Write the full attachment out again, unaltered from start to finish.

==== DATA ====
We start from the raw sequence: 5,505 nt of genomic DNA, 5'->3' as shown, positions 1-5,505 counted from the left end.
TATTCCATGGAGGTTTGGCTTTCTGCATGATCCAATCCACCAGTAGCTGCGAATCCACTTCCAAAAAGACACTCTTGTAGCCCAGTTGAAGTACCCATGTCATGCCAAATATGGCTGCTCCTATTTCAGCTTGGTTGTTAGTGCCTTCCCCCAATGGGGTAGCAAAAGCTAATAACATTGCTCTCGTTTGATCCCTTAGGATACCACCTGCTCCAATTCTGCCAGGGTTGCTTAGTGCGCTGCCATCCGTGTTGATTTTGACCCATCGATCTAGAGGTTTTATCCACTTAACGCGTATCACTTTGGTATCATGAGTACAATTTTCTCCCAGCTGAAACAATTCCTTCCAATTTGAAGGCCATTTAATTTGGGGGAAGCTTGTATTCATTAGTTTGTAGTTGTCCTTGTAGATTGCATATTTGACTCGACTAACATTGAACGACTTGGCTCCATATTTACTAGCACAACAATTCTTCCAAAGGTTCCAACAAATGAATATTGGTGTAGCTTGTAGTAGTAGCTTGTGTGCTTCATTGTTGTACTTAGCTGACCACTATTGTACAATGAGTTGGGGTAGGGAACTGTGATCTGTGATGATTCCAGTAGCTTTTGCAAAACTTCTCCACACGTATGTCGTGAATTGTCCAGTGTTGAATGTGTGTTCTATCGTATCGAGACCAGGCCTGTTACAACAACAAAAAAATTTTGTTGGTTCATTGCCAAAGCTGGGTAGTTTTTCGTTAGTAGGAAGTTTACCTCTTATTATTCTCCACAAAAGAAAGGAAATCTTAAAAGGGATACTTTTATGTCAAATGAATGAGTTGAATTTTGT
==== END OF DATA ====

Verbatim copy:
We start from the raw sequence: 5,505 nt of genomic DNA, 5'->3' as shown, positions 1-5,505 counted from the left end.
TATTCCATGGAGGTTTGGCTTTCTGCATGATCCAATCCACCAGTAGCTGCGAATCCACTTCCAAAAAGACACTCTTGTAGCCCAGTTGAAGTACCCATGTCATGCCAAATATGGCTGCTCCTATTTCAGCTTGGTTGTTAGTGCCTTCCCCCAATGGGGTAGCAAAAGCTAATAACATTGCTCTCGTTTGATCCCTTAGGATACCACCTGCTCCAATTCTGCCAGGGTTGCTTAGTGCGCTGCCATCCGTGTTGATTTTGACCCATCGATCTAGAGGTTTTATCCACTTAACGCGTATCACTTTGGTATCATGAGTACAATTTTCTCCCAGCTGAAACAATTCCTTCCAATTTGAAGGCCATTTAATTTGGGGGAAGCTTGTATTCATTAGTTTGTAGTTGTCCTTGTAGATTGCATATTTGACTCGACTAACATTGAACGACTTGGCTCCATATTTACTAGCACAACAATTCTTCCAAAGGTTCCAACAAATGAATATTGGTGTAGCTTGTAGTAGTAGCTTGTGTGCTTCATTGTTGTACTTAGCTGACCACTATTGTACAATGAGTTGGGGTAGGGAACTGTGATCTGTGATGATTCCAGTAGCTTTTGCAAAACTTCTCCACACGTATGTCGTGAATTGTCCAGTGTTGAATGTGTGTTCTATCGTATCGAGACCAGGCCTGTTACAACAACAAAAAAATTTTGTTGGTTCATTGCCAAAGCTGGGTAGTTTTTCGTTAGTAGGAAGTTTACCTCTTATTATTCTCCACAAAAGAAAGGAAATCTTAAAAGGGATACTTTTATGTCAAATGAATGAGTTGAATTTTGT